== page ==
Making Change Work

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Shaky Foundations

Whilst over 60% of businesses will be looking to implement some form of business improvement initiative over the next 18 months, less than 1 in 4 of these change programmes will achieve any worthwhile results that are sustainable for a further 12 months post the introduction of change.

This brings into focus two key problems:

1. Some 40% of businesses are not planning to introduce any form of change, even though it is likely that there will be significant changes in their markets.

2. Only 15% of all businesses will be successful at implementing and then sustaining their change programme, whatever type of change is introduced.

This gap in success is a major issue for the long-term performance of UK PLC, but more importantly is a potential short-fuse time bomb for individual businesses.

Shifting Sands

The reason for not planning to change is a major problem with many causes, but the reason for failure of a change programme can be put down to three main causes.

- Skill Shortage

Failing to invest in obtaining suitable skills relevant to the changes being introduced and/or failing to carry out sufficient skills training.

- Management Motivation

The prevailing management style of the organisation will either hinder or support change, and sadly in most cases it hinders change. This can be seen through management inconsistency and perpetual crisis management that deflates the efforts to change.

- Organisational Environment

Organisations have personalities in the same way that individuals do. Organisational personalities are formed by the collation of individual and team personalities or cultures, flavoured by the prevailing management style of the business and influenced by the levels of openness, communication and sense of shared vision in the business.

CMF ? The PMT for business

CMF or Change Management Failure is as we have already seen a very common problem in industry and is often surrounded by frustration, arguments and expense, and avoiding CMF is the full-time remit of the change management professionals and involves four key steps:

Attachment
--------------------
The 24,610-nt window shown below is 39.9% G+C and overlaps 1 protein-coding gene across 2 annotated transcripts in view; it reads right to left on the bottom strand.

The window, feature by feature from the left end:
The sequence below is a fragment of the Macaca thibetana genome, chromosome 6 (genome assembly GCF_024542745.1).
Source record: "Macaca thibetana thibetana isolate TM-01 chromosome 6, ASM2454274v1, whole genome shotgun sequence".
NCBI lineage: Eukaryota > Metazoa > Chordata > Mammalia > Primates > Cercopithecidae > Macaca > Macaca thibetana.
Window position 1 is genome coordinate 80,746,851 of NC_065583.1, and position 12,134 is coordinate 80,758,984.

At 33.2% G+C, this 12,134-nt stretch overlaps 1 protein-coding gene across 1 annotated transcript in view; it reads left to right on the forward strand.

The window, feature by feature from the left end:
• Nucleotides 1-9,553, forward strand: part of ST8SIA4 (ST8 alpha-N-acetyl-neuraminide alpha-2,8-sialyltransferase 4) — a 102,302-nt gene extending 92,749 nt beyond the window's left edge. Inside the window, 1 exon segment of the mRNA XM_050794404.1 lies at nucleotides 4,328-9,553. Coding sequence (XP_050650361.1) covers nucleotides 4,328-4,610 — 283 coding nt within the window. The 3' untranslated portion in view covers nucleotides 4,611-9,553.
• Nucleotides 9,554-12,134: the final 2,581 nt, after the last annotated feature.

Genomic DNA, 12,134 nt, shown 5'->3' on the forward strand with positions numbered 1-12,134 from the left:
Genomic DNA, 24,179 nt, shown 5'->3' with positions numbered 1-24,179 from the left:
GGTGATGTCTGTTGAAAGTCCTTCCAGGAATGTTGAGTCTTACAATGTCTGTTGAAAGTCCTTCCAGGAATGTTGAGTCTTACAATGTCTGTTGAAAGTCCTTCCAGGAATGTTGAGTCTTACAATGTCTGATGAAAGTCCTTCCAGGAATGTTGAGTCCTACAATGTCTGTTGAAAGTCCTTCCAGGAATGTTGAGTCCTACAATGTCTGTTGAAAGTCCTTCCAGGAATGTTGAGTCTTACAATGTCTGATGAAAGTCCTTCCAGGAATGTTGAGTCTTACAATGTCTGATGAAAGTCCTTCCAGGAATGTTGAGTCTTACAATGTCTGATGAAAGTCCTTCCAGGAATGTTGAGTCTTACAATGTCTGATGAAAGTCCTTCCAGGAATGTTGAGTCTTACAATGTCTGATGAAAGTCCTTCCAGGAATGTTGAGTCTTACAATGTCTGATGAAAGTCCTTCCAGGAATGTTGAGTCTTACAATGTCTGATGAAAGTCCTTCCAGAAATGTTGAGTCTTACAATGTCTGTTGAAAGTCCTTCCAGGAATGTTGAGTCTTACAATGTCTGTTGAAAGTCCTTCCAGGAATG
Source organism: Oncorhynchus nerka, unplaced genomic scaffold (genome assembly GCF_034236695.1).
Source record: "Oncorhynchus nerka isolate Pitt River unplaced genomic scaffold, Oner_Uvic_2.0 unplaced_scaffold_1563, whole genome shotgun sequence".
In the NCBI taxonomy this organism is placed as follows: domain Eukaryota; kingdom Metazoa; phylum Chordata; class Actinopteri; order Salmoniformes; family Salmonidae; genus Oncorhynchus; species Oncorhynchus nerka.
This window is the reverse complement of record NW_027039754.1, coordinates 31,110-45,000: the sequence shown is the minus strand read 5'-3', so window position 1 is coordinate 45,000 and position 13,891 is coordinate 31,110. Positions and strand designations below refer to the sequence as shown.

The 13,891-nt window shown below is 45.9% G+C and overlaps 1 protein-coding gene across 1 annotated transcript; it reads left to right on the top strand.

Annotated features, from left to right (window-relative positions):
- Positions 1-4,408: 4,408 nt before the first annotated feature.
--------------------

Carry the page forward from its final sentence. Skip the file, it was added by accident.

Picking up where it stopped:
1. Understanding the 'battlezone'

The most important step in a change programme occurs before any decision is made about the type of change or its intensity, focus or cost. The first step is to understand the organisation through cultural assessment, understanding the management motivations and prevailing management style and then understanding the 'hard' angles of change ? amount to spend, key reasons for change, availability of skills etc.

2. Highlighting the leadership path

Once the basic 'battlezone' is understood, the next step is to work with the management team to plan the implementation process, including how it will be communicated, managed and how success will be recognised. The element of communication and the communications strategy cannot be understated in this process.

3. Developing the internal skills

Long-term success of a change programme is a function of 'Communication, Education and Implementation'. All three aspects require skills, whether they are communication and briefing skills, the technical skills of change (such as Value Stream Mapping or whatever the relevant change skills are) or the planning skills required to manage the implementation of change. Skills require training and training requires budget.

4. Managing the momentum

The last reason for CMF is trying to treat change as a discrete activity that can be turned started and finished. Whilst it is true that change can occur in spurts, as proposed by the concepts of discontinuous innovation, the underlying issue is that change has to be in the veins of the organisation whether or not there are active projects everyday of the week or not. Managing the momentum is also about coaching, on-going communication and ensuring there is a consistent message about the change process.

Starting The Engine

CMF does not need to be the inevitable result for 75% of all change programmes, it can be easily avoided if the change process is planned effectively, and planning does not mean delaying as plans can be made quickly and so can change if done correctly.

And as a closing remark to the 40% of companies who will not introduce any form of planned change in the next 18 months, I will quote Tom Peters in that, 'It is not necessary for a business to always grow bigger, but it is necessary that they always grow better.'

Mark Eaton

Mark Eaton is holder of the Viscount Nuffield Medal for his contribution to UK Industry and was formerly the Director of the DTI's award winning Manufacturing Advisory Service for London and South East England. Mark now manages his own practice focused on improving organisational productivity.

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